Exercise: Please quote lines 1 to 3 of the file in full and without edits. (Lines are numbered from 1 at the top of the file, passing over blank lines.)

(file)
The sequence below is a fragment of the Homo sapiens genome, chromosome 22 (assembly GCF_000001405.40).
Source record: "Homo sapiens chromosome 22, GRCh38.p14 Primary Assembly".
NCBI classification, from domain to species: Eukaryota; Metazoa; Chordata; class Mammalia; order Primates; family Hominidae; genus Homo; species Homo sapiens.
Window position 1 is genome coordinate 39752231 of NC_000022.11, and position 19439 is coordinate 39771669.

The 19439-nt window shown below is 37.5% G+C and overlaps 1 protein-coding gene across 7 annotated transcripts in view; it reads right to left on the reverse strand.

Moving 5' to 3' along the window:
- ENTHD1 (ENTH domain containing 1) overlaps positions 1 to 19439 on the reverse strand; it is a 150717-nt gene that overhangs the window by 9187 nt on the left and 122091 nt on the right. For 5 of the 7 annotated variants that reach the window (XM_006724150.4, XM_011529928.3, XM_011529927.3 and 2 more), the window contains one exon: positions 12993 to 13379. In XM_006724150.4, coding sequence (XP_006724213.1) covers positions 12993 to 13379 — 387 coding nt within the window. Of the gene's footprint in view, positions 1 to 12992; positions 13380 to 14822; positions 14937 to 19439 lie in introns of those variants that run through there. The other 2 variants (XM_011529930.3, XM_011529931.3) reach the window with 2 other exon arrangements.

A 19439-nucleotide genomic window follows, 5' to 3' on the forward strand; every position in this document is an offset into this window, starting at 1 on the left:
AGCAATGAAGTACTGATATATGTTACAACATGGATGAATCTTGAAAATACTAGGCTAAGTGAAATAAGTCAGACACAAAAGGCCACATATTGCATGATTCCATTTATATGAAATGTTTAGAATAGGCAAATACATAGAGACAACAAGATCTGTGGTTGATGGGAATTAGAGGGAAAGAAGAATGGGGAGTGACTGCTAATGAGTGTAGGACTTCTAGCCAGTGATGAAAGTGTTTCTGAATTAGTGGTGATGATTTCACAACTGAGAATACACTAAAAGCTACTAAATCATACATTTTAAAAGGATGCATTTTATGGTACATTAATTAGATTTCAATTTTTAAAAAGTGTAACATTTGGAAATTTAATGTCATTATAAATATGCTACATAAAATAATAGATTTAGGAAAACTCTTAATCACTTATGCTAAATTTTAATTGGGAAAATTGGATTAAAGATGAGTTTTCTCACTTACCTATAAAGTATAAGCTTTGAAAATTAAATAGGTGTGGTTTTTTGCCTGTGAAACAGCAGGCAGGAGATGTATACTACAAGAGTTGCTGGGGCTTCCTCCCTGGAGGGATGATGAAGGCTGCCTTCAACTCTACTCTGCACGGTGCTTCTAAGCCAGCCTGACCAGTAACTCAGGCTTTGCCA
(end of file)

The sequence below is a fragment of the Homo sapiens genome, chromosome 22 (assembly GCF_000001405.40).
Source record: "Homo sapiens chromosome 22, GRCh38.p14 Primary Assembly".
NCBI classification, from domain to species: Eukaryota; Metazoa; Chordata; class Mammalia; order Primates; family Hominidae; genus Homo; species Homo sapiens.